Quixotic

Posted on July 5, 2008

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On my kitchen wall is a poster of an image by Picasso.  It is black and white.  In the foreground a knight sits upon a horse, holding a lance and carrying a shield upon his back.  Another rather less imposing figure approaches him on a donkey.  Picasso depicts both knight and horse as tall and thin, drawing them with sharp, irregular lines.  The approaching figure and the donkey, in contrast, Picasso renders round and squat using primarily soft, smooth lines.  In the left upper corner of the picture is the sun, not quite a circle but oddly convincing nevertheless.  In the distance are windmills.

Picasso’s theme, of course, is Don Quixote.  The windmills are intended to evoke one of the most famous stories in Western literature, of the half-mad, eternally deceived, yet valiant knight Don Quixote who travels about the Spanish countryside with his companion Sancho Panza, and who in the episode suggested by the picture attacks windmills believing that they are giants.

Don Quixote is the creation of the Spanish writer Cervantes, a contemporary of Shakespeare, and the book which bears Quixote’s name is among the first–if not itself the first–novels ever written.  The character created by Cervantes is so famous that his name is used as an adjective to describe any foolishly fearless crusader fighting an impossible enemy–quixotic.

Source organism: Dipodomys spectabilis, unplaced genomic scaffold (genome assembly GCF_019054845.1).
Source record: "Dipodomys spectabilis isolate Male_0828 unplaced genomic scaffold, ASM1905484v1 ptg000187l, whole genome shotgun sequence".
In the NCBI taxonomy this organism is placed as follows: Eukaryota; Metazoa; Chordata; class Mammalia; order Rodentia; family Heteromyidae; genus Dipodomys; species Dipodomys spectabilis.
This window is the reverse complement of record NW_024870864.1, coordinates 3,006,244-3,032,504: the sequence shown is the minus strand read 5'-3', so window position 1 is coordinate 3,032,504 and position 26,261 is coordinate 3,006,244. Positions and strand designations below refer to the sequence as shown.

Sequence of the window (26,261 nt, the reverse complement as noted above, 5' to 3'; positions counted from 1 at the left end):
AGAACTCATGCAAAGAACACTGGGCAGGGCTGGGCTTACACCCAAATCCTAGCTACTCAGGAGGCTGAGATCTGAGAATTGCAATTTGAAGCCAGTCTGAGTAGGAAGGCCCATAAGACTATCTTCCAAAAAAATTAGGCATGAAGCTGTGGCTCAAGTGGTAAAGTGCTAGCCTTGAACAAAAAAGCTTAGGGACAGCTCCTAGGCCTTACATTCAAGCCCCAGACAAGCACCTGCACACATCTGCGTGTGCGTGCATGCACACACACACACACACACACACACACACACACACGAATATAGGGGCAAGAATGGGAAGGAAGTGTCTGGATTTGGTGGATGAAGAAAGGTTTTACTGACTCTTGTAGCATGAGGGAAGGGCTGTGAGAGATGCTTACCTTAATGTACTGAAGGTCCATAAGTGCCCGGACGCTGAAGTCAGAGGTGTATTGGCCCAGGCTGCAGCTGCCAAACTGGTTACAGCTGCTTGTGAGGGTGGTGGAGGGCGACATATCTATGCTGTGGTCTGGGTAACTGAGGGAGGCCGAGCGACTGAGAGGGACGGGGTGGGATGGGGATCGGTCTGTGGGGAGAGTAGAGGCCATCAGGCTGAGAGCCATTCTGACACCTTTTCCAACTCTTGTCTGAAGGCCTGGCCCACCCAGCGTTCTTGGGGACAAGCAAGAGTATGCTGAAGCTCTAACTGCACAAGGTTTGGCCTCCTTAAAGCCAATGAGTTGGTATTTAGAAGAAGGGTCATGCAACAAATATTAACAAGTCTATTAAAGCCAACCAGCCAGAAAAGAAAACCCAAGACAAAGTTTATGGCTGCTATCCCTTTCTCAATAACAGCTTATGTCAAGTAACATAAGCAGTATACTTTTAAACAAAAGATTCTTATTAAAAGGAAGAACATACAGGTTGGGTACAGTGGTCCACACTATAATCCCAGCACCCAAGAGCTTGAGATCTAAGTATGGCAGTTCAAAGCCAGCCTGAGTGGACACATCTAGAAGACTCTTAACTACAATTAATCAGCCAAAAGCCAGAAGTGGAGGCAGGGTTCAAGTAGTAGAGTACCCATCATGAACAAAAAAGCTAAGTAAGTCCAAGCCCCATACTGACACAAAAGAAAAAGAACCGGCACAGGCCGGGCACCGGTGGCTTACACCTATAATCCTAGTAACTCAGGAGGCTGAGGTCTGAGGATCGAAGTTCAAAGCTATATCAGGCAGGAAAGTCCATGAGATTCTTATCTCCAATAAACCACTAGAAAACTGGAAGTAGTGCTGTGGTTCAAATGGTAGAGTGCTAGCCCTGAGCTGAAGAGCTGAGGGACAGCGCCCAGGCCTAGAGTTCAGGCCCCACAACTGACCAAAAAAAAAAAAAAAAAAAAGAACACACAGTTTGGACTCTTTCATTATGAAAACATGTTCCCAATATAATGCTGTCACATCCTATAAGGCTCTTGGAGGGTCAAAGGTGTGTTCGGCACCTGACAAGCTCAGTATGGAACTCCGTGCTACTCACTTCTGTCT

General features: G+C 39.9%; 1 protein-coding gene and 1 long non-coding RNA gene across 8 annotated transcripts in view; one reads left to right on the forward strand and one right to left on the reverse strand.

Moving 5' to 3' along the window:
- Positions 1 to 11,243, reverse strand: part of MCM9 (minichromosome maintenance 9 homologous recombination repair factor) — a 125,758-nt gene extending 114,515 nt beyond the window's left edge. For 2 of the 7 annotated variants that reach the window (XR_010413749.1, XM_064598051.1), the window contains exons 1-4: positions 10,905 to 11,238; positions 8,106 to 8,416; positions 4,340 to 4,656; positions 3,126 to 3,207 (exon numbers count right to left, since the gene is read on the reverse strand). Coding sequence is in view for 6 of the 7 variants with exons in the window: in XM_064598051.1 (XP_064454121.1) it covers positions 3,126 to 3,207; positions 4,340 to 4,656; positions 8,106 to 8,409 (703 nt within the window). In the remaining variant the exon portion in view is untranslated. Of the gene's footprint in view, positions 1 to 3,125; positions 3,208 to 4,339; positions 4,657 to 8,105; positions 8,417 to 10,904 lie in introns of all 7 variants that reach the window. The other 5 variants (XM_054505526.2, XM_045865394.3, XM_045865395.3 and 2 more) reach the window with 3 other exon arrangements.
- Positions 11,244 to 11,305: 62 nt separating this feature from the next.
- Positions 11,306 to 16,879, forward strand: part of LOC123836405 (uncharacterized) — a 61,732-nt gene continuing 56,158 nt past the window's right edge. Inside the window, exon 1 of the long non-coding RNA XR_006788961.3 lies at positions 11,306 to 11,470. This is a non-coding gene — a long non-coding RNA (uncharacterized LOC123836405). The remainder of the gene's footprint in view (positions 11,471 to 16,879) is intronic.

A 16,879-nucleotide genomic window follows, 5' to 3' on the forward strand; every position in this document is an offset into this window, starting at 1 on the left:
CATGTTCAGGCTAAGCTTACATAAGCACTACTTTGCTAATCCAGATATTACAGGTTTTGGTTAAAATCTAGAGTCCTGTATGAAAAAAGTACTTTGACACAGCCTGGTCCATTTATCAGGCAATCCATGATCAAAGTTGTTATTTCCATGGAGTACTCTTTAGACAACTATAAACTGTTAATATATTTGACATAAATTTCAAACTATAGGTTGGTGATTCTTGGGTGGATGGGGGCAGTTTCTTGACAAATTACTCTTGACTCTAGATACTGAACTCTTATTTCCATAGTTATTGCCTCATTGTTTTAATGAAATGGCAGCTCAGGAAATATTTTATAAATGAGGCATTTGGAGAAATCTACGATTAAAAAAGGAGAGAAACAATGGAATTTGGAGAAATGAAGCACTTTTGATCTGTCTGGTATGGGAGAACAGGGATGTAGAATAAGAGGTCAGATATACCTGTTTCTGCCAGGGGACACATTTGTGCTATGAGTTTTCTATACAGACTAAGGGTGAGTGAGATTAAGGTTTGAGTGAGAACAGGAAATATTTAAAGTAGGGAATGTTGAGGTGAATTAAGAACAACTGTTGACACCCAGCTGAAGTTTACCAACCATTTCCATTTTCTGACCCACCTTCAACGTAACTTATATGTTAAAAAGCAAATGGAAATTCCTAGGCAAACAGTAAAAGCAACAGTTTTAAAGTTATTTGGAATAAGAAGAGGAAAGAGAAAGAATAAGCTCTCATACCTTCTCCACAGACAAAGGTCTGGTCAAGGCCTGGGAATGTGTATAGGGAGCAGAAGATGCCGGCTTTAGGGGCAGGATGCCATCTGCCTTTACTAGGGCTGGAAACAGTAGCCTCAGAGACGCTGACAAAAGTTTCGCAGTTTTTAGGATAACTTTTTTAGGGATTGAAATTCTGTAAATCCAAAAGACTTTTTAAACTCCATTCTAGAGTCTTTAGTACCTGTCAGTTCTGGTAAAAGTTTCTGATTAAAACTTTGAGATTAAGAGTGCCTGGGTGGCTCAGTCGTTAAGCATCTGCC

I feel quixotic sometimes.  Although I don’t doubt my own sanity, I do seem to take on too many battles, try to understand too many things, try to tackle enemies too numerous and too strong.  So be it.  I have a strong education, a wide range of experience, a good sense of humour, occasional wit, a mind that delights in analysis, and, while I don’t have money, that fact does not seem to prevent me from living my life pretty much on my own terms.  Thus, in a way I am privileged.  And happy.  And often damned sarcastic.  And ever ready to take on windmills.

So why am I here, really?  Why have I begun this project?  It’s because the world in all its wonder and squalor so often provokes in me a need to comment.  Sometimes I have to say something because I’m angry.  Sometimes because I’m amused.  Sometimes because someone else’s take on a vital topic is so ill-informed that the educator in me emerges.

I come from a line of gadflies.  My grandfather was a Wobbly.  He told me a little about his work organizing unions in the early twentieth century when such work was practically treasonous.  He mentioned how people worked twelve hour days and weren’t given time off for coffeebreaks, and how breaks were managed anyway by the simple expedient of tossing an occasional wrench into the machinery.  Everybody got to rest while the machinery was being repaired.  My grandfather was deported by the authorities of his day for his union activities (not, so far as I know, for tossing wrenches, per se) but he came back to Canada regardless and lived under a pseudonym which he eventually passed on as the family name.  His work and the work of countless people like him resulted in whatever protections workers enjoy today.  I don’t remember my grandfather ever taking credit for who he was or what he did, but I was always proud of him.

In our era and where I live, there are other problems to be solved, other things to think about.

I hope to make a nuisance of myself too.

Posted in: memoire, politics